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BMW Tate Live Exhibition: Our Bodies, Our Archives

Featuring Faustin Linyekula, Okwui Okpokwasili and Tanya Lukin Linklater

Okwui Okpokwasili, Poor People’s TV Room 2017. Performance view, New York Live Arts, April 18, 2017. Photo Paul B. Goode.
Okwui Okpokwasili, Poor People’s TV Room 2017. Performance view, New York Live Arts, April 18, 2017. Photo Paul B. Goode.

20 – 29 March 2020
In partnership with BMW

This March artists Faustin Linyekula, Okwui Okpokwasili and Tanya Lukin Linklater will take part in the BMW Tate Live Exhibition: Our Bodies, Our Archives. These artists, who each use the body in different ways to explore history, inheritance and storytelling, will create ten days of live performances and site-specific installations for Tate Modern’s underground Tanks. Opening on 20 March 2020, this will be the fourth annual BMW Tate Live Exhibition, part of the museum’s innovative performance programme in partnership with BMW.

Faustin Linyekula (b.1974) blends theatre, dance and music to articulate his experiences of social-political tensions in the Democratic Republic of Congo. Imagining the body as an archive he works with a circle of collaborators to physically express the traumatic legacies of colonialism and the upheaval of the DRC’s history since independence. For this exhibition Linyekula will present ticketed performances of My Body, My Archive (20 – 22 March)an intimate autobiographical performance combining carefully selected segments of his works Sur les traces de Dinozord 2006, Statue of Loss 2014, Batanaba 2017 and Congo 2019. Throughout the exhibition visitors will also be able to see free, un-ticketed sound and film installations of Linyekula’s work as well as intermittent performance in the gallery.

Okwui Okpokwasili (b.1972) explores the collision of memory and the present in her durational performances, activating installations designed by her partner Peter Born. Brought up in the Bronx, New York, Okpokwasili’s intensely physical performances make visible the experiences of women of colour, sometimes drawing from her Nigerian roots. During this exhibition Okpokwasili will stage three performances of Poor People’s TV Room Solo (26 – 28 March) which examines the inter-generational relationships between black women. Throughout the exhibition, visitors will also be able to take part in Okpokwasili’s un-ticketed work Sitting on a Man’s Head which invites gallery visitors to observe and voluntarily participate in an improvisational public song and dance within an architectural installation created for the gallery. On the final day of the exhibition, Sunday 29 March, members of the public are invited to join Okpokwasili for a procession in the Turbine Hall.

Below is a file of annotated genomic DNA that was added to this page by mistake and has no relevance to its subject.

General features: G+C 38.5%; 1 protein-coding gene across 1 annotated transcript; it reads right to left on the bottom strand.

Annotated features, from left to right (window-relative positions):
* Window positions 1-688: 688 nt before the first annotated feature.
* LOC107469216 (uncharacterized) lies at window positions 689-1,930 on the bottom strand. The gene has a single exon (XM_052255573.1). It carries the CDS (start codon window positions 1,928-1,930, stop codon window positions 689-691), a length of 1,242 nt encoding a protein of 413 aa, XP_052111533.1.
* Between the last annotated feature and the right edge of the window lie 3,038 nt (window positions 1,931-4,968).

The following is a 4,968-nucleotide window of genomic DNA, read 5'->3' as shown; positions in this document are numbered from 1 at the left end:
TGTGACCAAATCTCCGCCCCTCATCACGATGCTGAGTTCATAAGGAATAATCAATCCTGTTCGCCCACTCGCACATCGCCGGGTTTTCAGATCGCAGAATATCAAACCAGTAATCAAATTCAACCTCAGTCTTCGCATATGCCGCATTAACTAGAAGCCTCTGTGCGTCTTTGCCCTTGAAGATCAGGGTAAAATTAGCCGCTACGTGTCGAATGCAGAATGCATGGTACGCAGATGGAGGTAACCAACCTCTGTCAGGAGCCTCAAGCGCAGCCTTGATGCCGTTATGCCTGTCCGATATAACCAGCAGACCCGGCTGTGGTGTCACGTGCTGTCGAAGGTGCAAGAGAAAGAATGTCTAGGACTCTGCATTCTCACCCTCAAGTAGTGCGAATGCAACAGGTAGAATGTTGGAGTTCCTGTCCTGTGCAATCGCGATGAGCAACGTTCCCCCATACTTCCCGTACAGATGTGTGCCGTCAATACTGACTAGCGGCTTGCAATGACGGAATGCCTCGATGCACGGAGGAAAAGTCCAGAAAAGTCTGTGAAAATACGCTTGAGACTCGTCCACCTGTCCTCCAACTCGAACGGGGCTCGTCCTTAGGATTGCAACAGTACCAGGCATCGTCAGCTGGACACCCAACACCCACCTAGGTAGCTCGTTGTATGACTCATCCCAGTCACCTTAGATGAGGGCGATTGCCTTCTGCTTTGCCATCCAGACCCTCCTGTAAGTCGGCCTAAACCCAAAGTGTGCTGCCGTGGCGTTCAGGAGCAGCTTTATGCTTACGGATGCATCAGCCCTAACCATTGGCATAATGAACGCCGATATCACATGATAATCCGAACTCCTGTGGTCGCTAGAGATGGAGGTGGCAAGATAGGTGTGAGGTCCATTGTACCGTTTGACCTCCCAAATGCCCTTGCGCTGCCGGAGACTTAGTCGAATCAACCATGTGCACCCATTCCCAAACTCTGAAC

Tanya Lukin Linklater (b.1976) uses performance, poetry and installations to call attention to Indigenous histories. Originating from two communities in the Kodiak archipelago of southwestern Alaska – the Native Villages of Afognak and Port Lions – Lukin Linklater draws on interactions with her extended family, Indigenous knowledge and Alutiiq and Cree experiences on the land to inform her work. Devised for this exhibition, Lukin Linklater will debut a new work, women : iskwewak, drawing on these themes. This will comprise three ticketed performances (27 – 29 March) as well as free, open rehearsals for visitors to observe (26 – 28 March 2020) and an installation featuring Lukin Linklater’s films during gallery hours.

Each artist raises questions about shared memory, visibility and the relationship between material culture and immaterial tradition, challenging what these ideas mean within the context of a modern art museum. On the final day of the exhibition, Sunday 26 March, the three artists will take part in a panel discussion in which they will examine shared concerns around memory, history, inheritance and the cyclical nature of time.

BMW Tate Live Exhibition: Our Bodies, Our Archives will be the fourth edition of this experimental annual exhibition, following Anne Imhof’s sell-out performances in 2019. Taking place in the Tanks, the world’s first museum spaces dedicated to performance, film and installation, the BMW Tate Live Exhibitions have showcased a wide range of artists including Joan Jonas, Fujiko Nakaya, Isabel Lewis, Jason Moran, Min Tanaka, Jumana Emil Abboud, Wu Tsang and Fred Moten. This is part of Tate’s wider commitment to exhibiting, collecting and researching live performance art. Last year Tate announced a new fund to enable the staging of live works from the national collection and has since presented performances by Rose Finn-Kelcey, Tony Conrad and Allora and Calzadilla across Tate’s galleries.

BMW Tate Live Exhibition: Our Bodies, Our Archives is curated by Catherine Wood and Tamsin Hong and produced by Judith Bowdler.

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